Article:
A young, undocumented Syrian musician blends into the multicultural mosaic that is New York City, falls in love with a young woman from Senegal, lives beneath the radar. Then one day he draws the attention of two city police officers for no significant reason and the life he has known is over.
Sound familiar? But no, this story has nothing to do with Donald Trump's crackdown on undocumented immigrants. It's a tale told nearly a decade ago that Jim Palmer, the longtime CU film studies professor, thinks you should see. So, Monday night at the Boedecker Theater at the Dairy Center, Palmer will host a screening of the 2007 film "The Visitor" as part of his "Palmer's Pix" series.
"The series is my attempt to foreground some overlooked, mostly independent films that deserve to be seen and celebrated," Palmer says.
Unfortunately, owing to Palmer's popularity hereabouts and his eclectic taste, the entire series is sold out. But that doesn't mean you can't screen the films on your own. Which is what we did with "The Visitor." And we recommend it. It's available on Amazon's streaming service, among other places.
In his second script, Tom McCarthy ("The Station Agent," "Spotlight") explored the issues that nearly a decade later have climbed to the top of the American agenda: Who are we? What does it mean to be an American? Is "culture" a code word for white people clinging to control of the American narrative, or is it the evolving, mobile mosaic on display every day in New York, Denver and many other great U.S. cities?
The character actor Richard Jenkins earned a best actor nomination for his portrayal of Walter Vale in "The Visitor." He's an aging widower going through the motions of his life — a white American with all the material comforts who has lost his sense of aspiration. Tarek Khalil, the young Syrian musician played by Haaz Sleiman, teaches him to play an African drum. When Khalil is sent to an ICE detention center, his mother (Hiam Abbass) arrives from Michigan and Walter Vale begins to live again.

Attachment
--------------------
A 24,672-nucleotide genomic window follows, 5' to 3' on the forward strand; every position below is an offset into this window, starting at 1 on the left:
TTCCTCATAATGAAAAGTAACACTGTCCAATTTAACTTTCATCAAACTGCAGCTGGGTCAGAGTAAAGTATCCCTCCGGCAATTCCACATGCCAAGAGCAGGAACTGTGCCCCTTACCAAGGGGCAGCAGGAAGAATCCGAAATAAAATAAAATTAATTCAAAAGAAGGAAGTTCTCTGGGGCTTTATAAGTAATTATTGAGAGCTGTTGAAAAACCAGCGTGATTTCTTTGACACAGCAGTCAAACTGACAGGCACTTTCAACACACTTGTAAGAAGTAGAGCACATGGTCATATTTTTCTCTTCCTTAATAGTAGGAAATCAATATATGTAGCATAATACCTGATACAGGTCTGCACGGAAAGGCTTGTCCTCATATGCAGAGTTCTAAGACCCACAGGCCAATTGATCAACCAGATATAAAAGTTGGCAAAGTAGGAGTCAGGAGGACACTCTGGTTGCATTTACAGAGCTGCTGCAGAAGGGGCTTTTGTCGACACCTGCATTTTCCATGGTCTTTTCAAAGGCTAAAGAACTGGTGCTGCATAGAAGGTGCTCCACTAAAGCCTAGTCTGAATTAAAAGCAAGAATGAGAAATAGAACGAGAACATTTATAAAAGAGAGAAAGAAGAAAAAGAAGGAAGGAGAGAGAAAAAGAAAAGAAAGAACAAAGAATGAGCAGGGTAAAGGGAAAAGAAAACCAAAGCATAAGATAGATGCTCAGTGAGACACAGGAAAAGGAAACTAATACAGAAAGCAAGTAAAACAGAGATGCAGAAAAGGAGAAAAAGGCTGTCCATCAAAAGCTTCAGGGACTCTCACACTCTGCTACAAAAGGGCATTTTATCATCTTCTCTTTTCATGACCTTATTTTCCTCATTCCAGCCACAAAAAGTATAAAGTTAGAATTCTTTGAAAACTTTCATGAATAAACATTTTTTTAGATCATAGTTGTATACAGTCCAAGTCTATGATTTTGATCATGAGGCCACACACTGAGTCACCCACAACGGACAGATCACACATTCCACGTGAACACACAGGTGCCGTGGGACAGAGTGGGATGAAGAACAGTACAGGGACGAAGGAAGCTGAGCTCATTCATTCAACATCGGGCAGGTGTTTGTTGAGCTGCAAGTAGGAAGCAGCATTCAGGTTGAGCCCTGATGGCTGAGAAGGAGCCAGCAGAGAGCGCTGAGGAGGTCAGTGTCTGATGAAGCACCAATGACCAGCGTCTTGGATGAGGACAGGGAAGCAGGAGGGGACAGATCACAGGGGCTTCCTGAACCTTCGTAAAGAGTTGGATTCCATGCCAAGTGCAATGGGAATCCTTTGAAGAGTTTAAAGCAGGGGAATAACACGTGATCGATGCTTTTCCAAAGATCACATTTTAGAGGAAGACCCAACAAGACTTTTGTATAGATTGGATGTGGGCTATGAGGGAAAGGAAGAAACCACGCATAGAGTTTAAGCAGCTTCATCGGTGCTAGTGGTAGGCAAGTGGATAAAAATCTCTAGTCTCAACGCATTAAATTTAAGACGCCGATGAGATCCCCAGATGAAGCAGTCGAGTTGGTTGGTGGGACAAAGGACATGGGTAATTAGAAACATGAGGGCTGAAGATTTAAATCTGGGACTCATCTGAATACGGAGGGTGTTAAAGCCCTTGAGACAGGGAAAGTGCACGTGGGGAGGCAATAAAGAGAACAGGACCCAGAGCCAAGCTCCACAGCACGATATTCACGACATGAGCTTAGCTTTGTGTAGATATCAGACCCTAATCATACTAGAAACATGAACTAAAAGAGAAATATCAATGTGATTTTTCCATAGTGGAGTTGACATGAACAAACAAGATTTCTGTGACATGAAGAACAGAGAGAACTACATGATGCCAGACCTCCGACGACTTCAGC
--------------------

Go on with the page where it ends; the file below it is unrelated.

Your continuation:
"This is the best kind of political film because it's personal, intimate, transformative (for Walter Vale) and tragic (for the immigrants)," Palmer wrote to us. "Yes, I wish the audience to understand that we are an immigrant nation, that our cultural richness is about transcending tribalism, that 'America First' is a shortsighted, selfish betrayal of what made and makes America Great Still and not 'Again.'
"Should every American see this film? Yes!"
We're grateful to Palmer for the recommendation, and for the reminder that art can sometimes reach us where political rhetoric cannot. Every generation of native-born Americans has been informed by successive generations of immigrants that "American dream" is not some marketing slogan. It is the aspiration to the previously impossible that a free and welcoming country has offered refugees from horror and hopelessness for more than two centuries.
That's our national identity. The frightened and defensive, the angry and prejudiced, periodically get the upper hand in our politics. At times like these, we're grateful for the works of art that remind us who we are and who we aspire to be.
—Dave Krieger, for the editorial board. Email: email@example.com. Twitter: @DaveKrieger
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